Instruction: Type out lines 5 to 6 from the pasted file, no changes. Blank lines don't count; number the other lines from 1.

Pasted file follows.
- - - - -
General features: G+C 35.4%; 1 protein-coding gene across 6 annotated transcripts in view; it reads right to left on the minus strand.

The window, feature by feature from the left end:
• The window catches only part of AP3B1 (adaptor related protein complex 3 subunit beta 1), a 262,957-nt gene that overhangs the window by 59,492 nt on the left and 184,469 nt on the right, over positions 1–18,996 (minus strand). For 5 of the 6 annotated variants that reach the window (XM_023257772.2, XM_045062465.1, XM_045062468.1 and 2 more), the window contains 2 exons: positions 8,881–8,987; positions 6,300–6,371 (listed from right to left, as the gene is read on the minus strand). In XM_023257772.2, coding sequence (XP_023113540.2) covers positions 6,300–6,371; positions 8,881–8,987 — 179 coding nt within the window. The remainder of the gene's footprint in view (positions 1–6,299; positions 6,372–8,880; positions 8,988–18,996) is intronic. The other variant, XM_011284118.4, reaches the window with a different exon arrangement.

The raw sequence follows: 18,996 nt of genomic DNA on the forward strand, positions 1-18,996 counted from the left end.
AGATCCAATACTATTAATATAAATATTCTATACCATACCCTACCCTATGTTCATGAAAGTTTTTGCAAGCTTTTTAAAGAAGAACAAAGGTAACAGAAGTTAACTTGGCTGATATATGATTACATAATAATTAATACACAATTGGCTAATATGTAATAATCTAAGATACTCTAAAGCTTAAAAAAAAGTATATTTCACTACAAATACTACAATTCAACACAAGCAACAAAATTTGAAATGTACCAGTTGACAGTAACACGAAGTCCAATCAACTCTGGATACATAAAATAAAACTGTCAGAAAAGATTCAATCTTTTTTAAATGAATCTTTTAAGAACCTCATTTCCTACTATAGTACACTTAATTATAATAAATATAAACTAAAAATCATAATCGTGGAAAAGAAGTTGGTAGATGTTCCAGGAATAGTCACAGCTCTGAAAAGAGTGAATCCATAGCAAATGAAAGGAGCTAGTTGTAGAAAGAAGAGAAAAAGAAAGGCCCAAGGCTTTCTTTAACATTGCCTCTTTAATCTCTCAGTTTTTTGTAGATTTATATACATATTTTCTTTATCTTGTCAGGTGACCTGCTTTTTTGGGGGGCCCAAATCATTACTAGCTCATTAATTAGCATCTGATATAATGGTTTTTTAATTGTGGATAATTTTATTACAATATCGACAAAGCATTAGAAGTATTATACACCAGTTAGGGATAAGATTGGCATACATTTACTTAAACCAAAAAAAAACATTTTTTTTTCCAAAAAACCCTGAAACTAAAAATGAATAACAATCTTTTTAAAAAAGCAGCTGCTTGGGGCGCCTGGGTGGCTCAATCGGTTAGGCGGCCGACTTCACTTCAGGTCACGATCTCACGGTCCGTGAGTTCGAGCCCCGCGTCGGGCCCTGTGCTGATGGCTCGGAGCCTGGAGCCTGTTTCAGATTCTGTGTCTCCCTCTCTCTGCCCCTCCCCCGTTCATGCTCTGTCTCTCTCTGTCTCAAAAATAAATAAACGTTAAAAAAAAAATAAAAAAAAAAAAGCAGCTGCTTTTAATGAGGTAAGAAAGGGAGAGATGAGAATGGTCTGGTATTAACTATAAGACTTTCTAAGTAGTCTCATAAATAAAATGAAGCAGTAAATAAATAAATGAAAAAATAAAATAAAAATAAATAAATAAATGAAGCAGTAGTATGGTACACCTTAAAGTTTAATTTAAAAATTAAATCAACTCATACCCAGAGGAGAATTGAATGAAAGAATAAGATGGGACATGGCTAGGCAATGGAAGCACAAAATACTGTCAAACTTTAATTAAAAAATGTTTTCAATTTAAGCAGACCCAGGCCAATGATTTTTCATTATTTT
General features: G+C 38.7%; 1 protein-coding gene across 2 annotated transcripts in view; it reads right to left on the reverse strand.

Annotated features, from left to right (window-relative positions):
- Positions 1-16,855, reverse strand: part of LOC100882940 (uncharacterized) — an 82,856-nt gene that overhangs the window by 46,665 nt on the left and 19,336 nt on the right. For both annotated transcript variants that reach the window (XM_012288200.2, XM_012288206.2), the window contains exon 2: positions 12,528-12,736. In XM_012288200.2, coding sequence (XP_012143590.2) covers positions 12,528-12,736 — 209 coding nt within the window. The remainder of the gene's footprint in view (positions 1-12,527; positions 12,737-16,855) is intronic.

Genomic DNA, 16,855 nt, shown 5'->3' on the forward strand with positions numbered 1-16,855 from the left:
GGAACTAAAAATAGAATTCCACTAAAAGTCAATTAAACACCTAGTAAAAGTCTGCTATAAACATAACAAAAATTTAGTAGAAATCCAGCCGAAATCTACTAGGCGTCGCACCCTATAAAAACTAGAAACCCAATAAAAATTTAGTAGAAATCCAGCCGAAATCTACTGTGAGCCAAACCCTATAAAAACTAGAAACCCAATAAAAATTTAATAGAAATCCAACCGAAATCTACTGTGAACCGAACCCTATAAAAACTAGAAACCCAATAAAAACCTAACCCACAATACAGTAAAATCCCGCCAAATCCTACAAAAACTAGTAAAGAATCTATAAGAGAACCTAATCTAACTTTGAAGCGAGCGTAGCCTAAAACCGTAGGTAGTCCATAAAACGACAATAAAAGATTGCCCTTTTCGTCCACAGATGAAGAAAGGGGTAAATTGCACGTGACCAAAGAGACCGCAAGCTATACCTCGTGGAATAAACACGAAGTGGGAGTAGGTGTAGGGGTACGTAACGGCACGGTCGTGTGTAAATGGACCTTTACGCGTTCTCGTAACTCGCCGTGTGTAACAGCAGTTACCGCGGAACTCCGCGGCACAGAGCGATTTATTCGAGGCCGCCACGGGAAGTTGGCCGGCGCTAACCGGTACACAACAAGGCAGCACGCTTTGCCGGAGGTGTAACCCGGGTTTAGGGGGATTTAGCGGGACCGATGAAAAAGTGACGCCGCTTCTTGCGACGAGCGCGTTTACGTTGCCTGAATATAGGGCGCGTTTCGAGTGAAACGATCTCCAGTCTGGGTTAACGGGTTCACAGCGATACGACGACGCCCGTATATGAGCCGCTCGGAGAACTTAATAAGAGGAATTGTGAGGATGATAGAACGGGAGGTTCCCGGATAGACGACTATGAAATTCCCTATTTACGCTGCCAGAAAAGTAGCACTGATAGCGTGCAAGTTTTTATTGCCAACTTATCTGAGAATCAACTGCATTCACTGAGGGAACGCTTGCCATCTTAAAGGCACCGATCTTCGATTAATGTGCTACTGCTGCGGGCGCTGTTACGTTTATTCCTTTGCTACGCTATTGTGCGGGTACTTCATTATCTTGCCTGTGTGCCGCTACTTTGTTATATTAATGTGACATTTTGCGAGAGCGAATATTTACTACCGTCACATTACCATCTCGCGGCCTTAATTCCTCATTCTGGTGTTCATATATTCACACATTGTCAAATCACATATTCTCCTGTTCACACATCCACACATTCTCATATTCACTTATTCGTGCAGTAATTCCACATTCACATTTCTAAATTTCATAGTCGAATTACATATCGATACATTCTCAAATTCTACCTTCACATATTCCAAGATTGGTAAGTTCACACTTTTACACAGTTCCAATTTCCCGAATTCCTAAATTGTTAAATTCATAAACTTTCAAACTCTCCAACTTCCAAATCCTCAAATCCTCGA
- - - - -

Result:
AGATCCAATACTATTAATATAAATATTCTATACCATACCCTACCCTATGTTCATGAAAGTTTTTGCAAGCTTTTTAAAGAAGAACAAAGGTAACAGAAGTTAACTTGGCTGATATATGATTACATAATAATTAATACACAATTGGCTAATATGTAATAATCTAAGATACTCTAAAGCTTAAAAAAAAGTATATTTCACTACAAATACTACAATTCAACACAAGCAACAAAATTTGAAATGTACCAGTTGACAGTAACACGAAGTCCAATCAACTCTGGATACATAAAATAAAACTGTCAGAAAAGATTCAATCTTTTTTAAATGAATCTTTTAAGAACCTCATTTCCTACTATAGTACACTTAATTATAATAAATATAAACTAAAAATCATAATCGTGGAAAAGAAGTTGGTAGATGTTCCAGGAATAGTCACAGCTCTGAAAAGAGTGAATCCATAGCAAATGAAAGGAGCTAGTTGTAGAAAGAAGAGAAAAAGAAAGGCCCAAGGCTTTCTTTAACATTGCCTCTTTAATCTCTCAGTTTTTTGTAGATTTATATACATATTTTCTTTATCTTGTCAGGTGACCTGCTTTTTTGGGGGGCCCAAATCATTACTAGCTCATTAATTAGCATCTGATATAATGGTTTTTTAATTGTGGATAATTTTATTACAATATCGACAAAGCATTAGAAGTATTATACACCAGTTAGGGATAAGATTGGCATACATTTACTTAAACCAAAAAAAAACATTTTTTTTTCCAAAAAACCCTGAAACTAAAAATGAATAACAATCTTTTTAAAAAAGCAGCTGCTTGGGGCGCCTGGGTGGCTCAATCGGTTAGGCGGCCGACTTCACTTCAGGTCACGATCTCACGGTCCGTGAGTTCGAGCCCCGCGTCGGGCCCTGTGCTGATGGCTCGGAGCCTGGAGCCTGTTTCAGATTCTGTGTCTCCCTCTCTCTGCCCCTCCCCCGTTCATGCTCTGTCTCTCTCTGTCTCAAAAATAAATAAACGTTAAAAAAAAAATAAAAAAAAAAAAGCAGCTGCTTTTAATGAGGTAAGAAAGGGAGAGATGAGAATGGTCTGGTATTAACTATAAGACTTTCTAAGTAGTCTCATAAATAAAATGAAGCAGTAAATAAATAAATGAAAAAATAAAATAAAAATAAATAAATAAATGAAGCAGTAGTATGGTACACCTTAAAGTTTAATTTAAAAATTAAATCAACTCATACCCAGAGGAGAATTGAATGAAAGAATAAGATGGGACATGGCTAGGCAATGGAAGCACAAAATACTGTCAAACTTTAATTAAAAAATGTTTTCAATTTAAGCAGACCCAGGCCAATGATTTTTCATTATTTT
General features: G+C 38.7%; 1 protein-coding gene across 2 annotated transcripts in view; it reads right to left on the reverse strand.